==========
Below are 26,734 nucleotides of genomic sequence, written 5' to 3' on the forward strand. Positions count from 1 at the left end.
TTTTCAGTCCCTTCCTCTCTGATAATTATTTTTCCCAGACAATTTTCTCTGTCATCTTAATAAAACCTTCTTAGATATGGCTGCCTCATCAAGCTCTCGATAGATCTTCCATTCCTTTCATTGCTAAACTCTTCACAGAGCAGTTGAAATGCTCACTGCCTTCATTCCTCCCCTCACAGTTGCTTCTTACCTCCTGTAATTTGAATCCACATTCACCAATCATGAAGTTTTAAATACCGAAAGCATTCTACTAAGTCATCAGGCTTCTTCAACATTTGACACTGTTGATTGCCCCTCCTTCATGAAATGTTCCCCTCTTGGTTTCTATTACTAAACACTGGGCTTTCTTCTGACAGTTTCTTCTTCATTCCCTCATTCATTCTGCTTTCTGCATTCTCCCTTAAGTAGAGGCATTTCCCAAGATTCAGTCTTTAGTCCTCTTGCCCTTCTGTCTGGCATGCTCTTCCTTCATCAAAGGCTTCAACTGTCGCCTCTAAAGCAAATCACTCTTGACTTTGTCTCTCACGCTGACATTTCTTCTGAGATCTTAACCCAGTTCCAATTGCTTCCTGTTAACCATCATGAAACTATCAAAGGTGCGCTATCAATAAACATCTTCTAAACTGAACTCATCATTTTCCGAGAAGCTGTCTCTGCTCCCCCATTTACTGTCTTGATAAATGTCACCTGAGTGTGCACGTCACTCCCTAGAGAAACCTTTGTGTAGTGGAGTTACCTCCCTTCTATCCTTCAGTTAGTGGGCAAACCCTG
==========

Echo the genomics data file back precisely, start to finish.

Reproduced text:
Below are 26,734 nucleotides of genomic sequence, written 5' to 3' on the forward strand. Positions count from 1 at the left end.
TTTTCAGTCCCTTCCTCTCTGATAATTATTTTTCCCAGACAATTTTCTCTGTCATCTTAATAAAACCTTCTTAGATATGGCTGCCTCATCAAGCTCTCGATAGATCTTCCATTCCTTTCATTGCTAAACTCTTCACAGAGCAGTTGAAATGCTCACTGCCTTCATTCCTCCCCTCACAGTTGCTTCTTACCTCCTGTAATTTGAATCCACATTCACCAATCATGAAGTTTTAAATACCGAAAGCATTCTACTAAGTCATCAGGCTTCTTCAACATTTGACACTGTTGATTGCCCCTCCTTCATGAAATGTTCCCCTCTTGGTTTCTATTACTAAACACTGGGCTTTCTTCTGACAGTTTCTTCTTCATTCCCTCATTCATTCTGCTTTCTGCATTCTCCCTTAAGTAGAGGCATTTCCCAAGATTCAGTCTTTAGTCCTCTTGCCCTTCTGTCTGGCATGCTCTTCCTTCATCAAAGGCTTCAACTGTCGCCTCTAAAGCAAATCACTCTTGACTTTGTCTCTCACGCTGACATTTCTTCTGAGATCTTAACCCAGTTCCAATTGCTTCCTGTTAACCATCATGAAACTATCAAAGGTGCGCTATCAATAAACATCTTCTAAACTGAACTCATCATTTTCCGAGAAGCTGTCTCTGCTCCCCCATTTACTGTCTTGATAAATGTCACCTGAGTGTGCACGTCACTCCCTAGAGAAACCTTTGTGTAGTGGAGTTACCTCCCTTCTATCCTTCAGTTAGTGGGCAAACCCTG